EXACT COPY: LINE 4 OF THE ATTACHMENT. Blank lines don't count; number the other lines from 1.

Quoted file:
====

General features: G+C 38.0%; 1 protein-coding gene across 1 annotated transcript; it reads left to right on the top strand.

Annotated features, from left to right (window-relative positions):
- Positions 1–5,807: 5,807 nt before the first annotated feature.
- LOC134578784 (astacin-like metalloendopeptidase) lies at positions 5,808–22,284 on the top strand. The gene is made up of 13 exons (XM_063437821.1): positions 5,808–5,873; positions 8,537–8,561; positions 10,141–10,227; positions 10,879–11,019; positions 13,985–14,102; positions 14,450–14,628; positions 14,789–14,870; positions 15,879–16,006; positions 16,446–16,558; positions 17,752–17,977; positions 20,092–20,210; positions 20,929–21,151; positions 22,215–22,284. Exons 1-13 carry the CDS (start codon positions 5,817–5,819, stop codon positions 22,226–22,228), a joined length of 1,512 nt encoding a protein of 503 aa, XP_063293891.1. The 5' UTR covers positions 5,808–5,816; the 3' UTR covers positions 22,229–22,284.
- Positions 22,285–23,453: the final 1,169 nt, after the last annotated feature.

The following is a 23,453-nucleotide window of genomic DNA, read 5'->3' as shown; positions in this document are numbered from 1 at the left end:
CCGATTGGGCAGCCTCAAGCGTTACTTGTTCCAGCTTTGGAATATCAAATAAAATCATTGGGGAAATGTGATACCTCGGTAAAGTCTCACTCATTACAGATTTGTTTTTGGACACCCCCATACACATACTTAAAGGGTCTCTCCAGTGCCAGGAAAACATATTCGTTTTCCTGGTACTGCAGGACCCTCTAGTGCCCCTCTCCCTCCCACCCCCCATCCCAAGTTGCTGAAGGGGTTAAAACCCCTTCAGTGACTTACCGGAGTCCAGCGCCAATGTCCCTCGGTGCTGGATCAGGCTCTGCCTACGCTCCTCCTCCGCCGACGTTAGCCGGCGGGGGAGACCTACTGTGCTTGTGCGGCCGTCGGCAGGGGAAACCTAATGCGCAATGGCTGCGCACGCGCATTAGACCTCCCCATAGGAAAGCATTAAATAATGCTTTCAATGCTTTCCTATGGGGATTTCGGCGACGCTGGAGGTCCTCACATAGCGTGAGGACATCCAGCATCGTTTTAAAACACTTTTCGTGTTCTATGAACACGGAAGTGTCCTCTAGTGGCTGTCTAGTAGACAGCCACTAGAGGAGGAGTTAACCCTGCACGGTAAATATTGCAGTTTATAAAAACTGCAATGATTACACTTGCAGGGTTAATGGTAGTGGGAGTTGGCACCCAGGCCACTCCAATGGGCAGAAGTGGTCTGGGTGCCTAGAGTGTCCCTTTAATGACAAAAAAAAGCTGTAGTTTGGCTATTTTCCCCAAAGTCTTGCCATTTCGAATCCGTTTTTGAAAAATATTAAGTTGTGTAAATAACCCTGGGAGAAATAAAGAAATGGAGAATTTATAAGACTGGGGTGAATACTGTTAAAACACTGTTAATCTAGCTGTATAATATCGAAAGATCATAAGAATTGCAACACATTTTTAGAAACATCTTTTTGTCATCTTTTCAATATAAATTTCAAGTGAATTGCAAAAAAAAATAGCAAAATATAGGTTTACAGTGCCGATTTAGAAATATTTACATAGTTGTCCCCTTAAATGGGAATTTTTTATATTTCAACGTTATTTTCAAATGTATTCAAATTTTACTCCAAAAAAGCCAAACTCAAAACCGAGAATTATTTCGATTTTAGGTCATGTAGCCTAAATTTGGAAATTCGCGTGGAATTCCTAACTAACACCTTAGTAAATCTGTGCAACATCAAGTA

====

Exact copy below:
- LOC134578784 (astacin-like metalloendopeptidase) lies at positions 5,808–22,284 on the top strand. The gene is made up of 13 exons (XM_063437821.1): positions 5,808–5,873; positions 8,537–8,561; positions 10,141–10,227; positions 10,879–11,019; positions 13,985–14,102; positions 14,450–14,628; positions 14,789–14,870; positions 15,879–16,006; positions 16,446–16,558; positions 17,752–17,977; positions 20,092–20,210; positions 20,929–21,151; positions 22,215–22,284. Exons 1-13 carry the CDS (start codon positions 5,817–5,819, stop codon positions 22,226–22,228), a joined length of 1,512 nt encoding a protein of 503 aa, XP_063293891.1. The 5' UTR covers positions 5,808–5,816; the 3' UTR covers positions 22,229–22,284.